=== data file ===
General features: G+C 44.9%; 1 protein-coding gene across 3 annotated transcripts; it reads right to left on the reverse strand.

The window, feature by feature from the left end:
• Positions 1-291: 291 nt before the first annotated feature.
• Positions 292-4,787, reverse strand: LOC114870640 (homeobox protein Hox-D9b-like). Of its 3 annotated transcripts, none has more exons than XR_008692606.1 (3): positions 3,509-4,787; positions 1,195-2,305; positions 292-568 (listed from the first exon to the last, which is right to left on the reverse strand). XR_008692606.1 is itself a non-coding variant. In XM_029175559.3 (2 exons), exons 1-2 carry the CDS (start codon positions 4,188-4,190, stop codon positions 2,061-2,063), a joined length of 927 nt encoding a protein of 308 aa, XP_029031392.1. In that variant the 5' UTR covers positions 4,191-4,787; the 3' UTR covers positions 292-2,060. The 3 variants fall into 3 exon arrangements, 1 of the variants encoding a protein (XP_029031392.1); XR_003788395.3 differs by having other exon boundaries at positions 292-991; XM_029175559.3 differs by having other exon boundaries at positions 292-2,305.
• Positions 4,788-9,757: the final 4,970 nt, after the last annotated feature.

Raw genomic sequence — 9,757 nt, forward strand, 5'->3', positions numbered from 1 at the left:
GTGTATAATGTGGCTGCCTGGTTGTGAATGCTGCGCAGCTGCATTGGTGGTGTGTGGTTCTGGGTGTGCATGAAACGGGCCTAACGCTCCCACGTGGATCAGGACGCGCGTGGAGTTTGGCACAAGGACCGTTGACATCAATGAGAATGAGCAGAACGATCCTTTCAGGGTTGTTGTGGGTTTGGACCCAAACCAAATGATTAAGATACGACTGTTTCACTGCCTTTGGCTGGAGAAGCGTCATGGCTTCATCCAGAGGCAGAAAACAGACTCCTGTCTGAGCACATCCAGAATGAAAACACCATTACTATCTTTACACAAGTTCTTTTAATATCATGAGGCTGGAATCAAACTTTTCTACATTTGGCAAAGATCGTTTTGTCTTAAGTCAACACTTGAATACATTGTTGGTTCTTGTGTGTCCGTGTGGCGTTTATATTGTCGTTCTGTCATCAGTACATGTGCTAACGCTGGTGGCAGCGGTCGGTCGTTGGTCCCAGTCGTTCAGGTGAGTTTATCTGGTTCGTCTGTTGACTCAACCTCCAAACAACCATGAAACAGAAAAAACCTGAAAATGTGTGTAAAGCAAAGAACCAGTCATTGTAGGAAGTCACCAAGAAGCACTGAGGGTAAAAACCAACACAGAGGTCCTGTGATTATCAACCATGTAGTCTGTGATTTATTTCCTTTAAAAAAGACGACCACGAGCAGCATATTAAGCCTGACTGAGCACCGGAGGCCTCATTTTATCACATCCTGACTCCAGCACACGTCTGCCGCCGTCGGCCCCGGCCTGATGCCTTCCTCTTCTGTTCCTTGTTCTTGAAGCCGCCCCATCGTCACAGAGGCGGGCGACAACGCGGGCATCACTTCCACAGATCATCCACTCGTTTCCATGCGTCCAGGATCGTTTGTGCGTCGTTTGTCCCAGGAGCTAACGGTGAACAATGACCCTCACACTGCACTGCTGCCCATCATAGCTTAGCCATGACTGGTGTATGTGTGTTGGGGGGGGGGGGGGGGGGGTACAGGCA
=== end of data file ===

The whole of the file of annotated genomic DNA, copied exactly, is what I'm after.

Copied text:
General features: G+C 44.9%; 1 protein-coding gene across 3 annotated transcripts; it reads right to left on the reverse strand.

The window, feature by feature from the left end:
• Positions 1-291: 291 nt before the first annotated feature.
• Positions 292-4,787, reverse strand: LOC114870640 (homeobox protein Hox-D9b-like). Of its 3 annotated transcripts, none has more exons than XR_008692606.1 (3): positions 3,509-4,787; positions 1,195-2,305; positions 292-568 (listed from the first exon to the last, which is right to left on the reverse strand). XR_008692606.1 is itself a non-coding variant. In XM_029175559.3 (2 exons), exons 1-2 carry the CDS (start codon positions 4,188-4,190, stop codon positions 2,061-2,063), a joined length of 927 nt encoding a protein of 308 aa, XP_029031392.1. In that variant the 5' UTR covers positions 4,191-4,787; the 3' UTR covers positions 292-2,060. The 3 variants fall into 3 exon arrangements, 1 of the variants encoding a protein (XP_029031392.1); XR_003788395.3 differs by having other exon boundaries at positions 292-991; XM_029175559.3 differs by having other exon boundaries at positions 292-2,305.
• Positions 4,788-9,757: the final 4,970 nt, after the last annotated feature.

Raw genomic sequence — 9,757 nt, forward strand, 5'->3', positions numbered from 1 at the left:
GTGTATAATGTGGCTGCCTGGTTGTGAATGCTGCGCAGCTGCATTGGTGGTGTGTGGTTCTGGGTGTGCATGAAACGGGCCTAACGCTCCCACGTGGATCAGGACGCGCGTGGAGTTTGGCACAAGGACCGTTGACATCAATGAGAATGAGCAGAACGATCCTTTCAGGGTTGTTGTGGGTTTGGACCCAAACCAAATGATTAAGATACGACTGTTTCACTGCCTTTGGCTGGAGAAGCGTCATGGCTTCATCCAGAGGCAGAAAACAGACTCCTGTCTGAGCACATCCAGAATGAAAACACCATTACTATCTTTACACAAGTTCTTTTAATATCATGAGGCTGGAATCAAACTTTTCTACATTTGGCAAAGATCGTTTTGTCTTAAGTCAACACTTGAATACATTGTTGGTTCTTGTGTGTCCGTGTGGCGTTTATATTGTCGTTCTGTCATCAGTACATGTGCTAACGCTGGTGGCAGCGGTCGGTCGTTGGTCCCAGTCGTTCAGGTGAGTTTATCTGGTTCGTCTGTTGACTCAACCTCCAAACAACCATGAAACAGAAAAAACCTGAAAATGTGTGTAAAGCAAAGAACCAGTCATTGTAGGAAGTCACCAAGAAGCACTGAGGGTAAAAACCAACACAGAGGTCCTGTGATTATCAACCATGTAGTCTGTGATTTATTTCCTTTAAAAAAGACGACCACGAGCAGCATATTAAGCCTGACTGAGCACCGGAGGCCTCATTTTATCACATCCTGACTCCAGCACACGTCTGCCGCCGTCGGCCCCGGCCTGATGCCTTCCTCTTCTGTTCCTTGTTCTTGAAGCCGCCCCATCGTCACAGAGGCGGGCGACAACGCGGGCATCACTTCCACAGATCATCCACTCGTTTCCATGCGTCCAGGATCGTTTGTGCGTCGTTTGTCCCAGGAGCTAACGGTGAACAATGACCCTCACACTGCACTGCTGCCCATCATAGCTTAGCCATGACTGGTGTATGTGTGTTGGGGGGGGGGGGGGGGGGGTACAGGCA